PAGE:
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Demolition Risk for Listed 20th Century Buildings

Twentieth Century Society, a campaigning charity, has recently announced that a wide range of buildings that are at risk of demolition, including the BFI Imax, the former headquarters of Birds Eye and a 1980s brutalist Whitehall office block. The list of top 10 20th century buildings most at risk even included some buildings that have been granted listed status in the UK (which should be enough to save them from demolition and to maintain consistency and integrity of renovations and refurbishment in future).

Catherine Croft, the director of Twentieth Century Society, has warned that even those with listed status might be at risk, with the status only being viewed as a ‘minor inconvenience for determined developers’. The Society wants to bring awareness to the issues of redevelopment where historic sites and buildings of cultural importance are demolished in order to build new apartment blocks, office spaces and the like. Once these cultural buildings and artefacts are gone, they won’t be coming back.

It is important to maintain that balance between the old and new whenever a redevelopment is being pursued. This is especially important in city centres and urban areas where certain building and structures have a significance beyond the immediate use. The cultural narrative and story of an area is important, and it is vital that we do not lose sight of this as a country, allowing for residential and commercial developments to knock down history and leave us with a bland, corporate skyline with no flair, compassion, or artistry. Every area has a story to tell, and we should allow that to continue, and not be turned away from it by demands for jobs, jobs, and jobs. It is a short-term argument that in decades to come is likely to be regretted for the loss of culture initiated as a result.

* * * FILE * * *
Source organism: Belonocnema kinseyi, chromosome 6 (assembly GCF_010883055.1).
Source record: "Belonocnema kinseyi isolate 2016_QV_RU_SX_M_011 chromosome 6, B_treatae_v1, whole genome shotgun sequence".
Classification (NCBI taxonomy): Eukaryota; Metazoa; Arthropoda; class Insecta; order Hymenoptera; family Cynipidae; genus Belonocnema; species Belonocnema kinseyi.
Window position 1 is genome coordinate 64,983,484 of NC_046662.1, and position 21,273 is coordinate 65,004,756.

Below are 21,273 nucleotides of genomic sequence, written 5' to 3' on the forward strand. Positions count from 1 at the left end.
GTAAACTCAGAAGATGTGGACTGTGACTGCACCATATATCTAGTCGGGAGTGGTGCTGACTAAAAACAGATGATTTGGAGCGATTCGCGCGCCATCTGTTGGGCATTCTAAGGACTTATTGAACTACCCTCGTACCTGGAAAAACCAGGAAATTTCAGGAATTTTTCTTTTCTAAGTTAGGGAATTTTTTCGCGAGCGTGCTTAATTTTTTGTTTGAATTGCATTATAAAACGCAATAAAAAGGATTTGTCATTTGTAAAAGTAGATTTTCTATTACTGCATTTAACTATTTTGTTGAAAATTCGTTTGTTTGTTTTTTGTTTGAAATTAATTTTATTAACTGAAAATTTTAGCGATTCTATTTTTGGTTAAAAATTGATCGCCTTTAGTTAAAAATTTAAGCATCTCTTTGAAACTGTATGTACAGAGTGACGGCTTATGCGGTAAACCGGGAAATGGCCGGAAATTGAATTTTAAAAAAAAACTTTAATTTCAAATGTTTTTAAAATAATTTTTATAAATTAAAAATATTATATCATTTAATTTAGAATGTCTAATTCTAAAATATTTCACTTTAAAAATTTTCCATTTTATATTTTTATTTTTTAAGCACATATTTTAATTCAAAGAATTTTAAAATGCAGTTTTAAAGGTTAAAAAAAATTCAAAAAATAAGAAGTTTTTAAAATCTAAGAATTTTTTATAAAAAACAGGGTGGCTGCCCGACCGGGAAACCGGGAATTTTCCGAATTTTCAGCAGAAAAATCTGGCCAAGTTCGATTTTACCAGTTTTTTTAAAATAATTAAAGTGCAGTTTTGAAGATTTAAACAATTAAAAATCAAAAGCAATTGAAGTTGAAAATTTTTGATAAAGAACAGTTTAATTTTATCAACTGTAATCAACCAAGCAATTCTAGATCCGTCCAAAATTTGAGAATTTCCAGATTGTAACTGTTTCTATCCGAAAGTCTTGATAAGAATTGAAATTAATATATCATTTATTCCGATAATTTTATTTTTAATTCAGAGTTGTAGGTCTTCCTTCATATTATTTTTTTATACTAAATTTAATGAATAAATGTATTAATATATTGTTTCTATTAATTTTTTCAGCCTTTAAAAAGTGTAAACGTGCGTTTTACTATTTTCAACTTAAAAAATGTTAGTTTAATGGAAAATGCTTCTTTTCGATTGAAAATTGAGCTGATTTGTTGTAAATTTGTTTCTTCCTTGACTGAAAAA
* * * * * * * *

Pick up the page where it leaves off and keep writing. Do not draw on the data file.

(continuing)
Half of the buildings in the top 10 are located within the London Area. This includes Richmond House, which was once the headquarters of the department for health and social security. It opened in 1987 and was designed by architects William Whitfield and Andrew Lockwood. This particular building is planned to be demolished as part of the plan to build a temporary House of Commons chamber and offices during the refurbishment project for the Palace of Westminster.

Richmond House is Grade II listed, a sub category of listed buildings in the UK that makes up just 5.8% of all listed buildings, and it is deemed an architecturally important structure due to its entrance turrets, working portcullis, and stunning staircase.

The society has been active in its fight against individual cases of demolition in recent years, though the majority have been lost. There is a real argument that many of these buildings could be renovated to a high standard and used for commercial and residential space. The fact that so many new developments aim to knock down and build characterless buildings to replace structures full of character displays a real lack of imagination on the part of some developers and architects.

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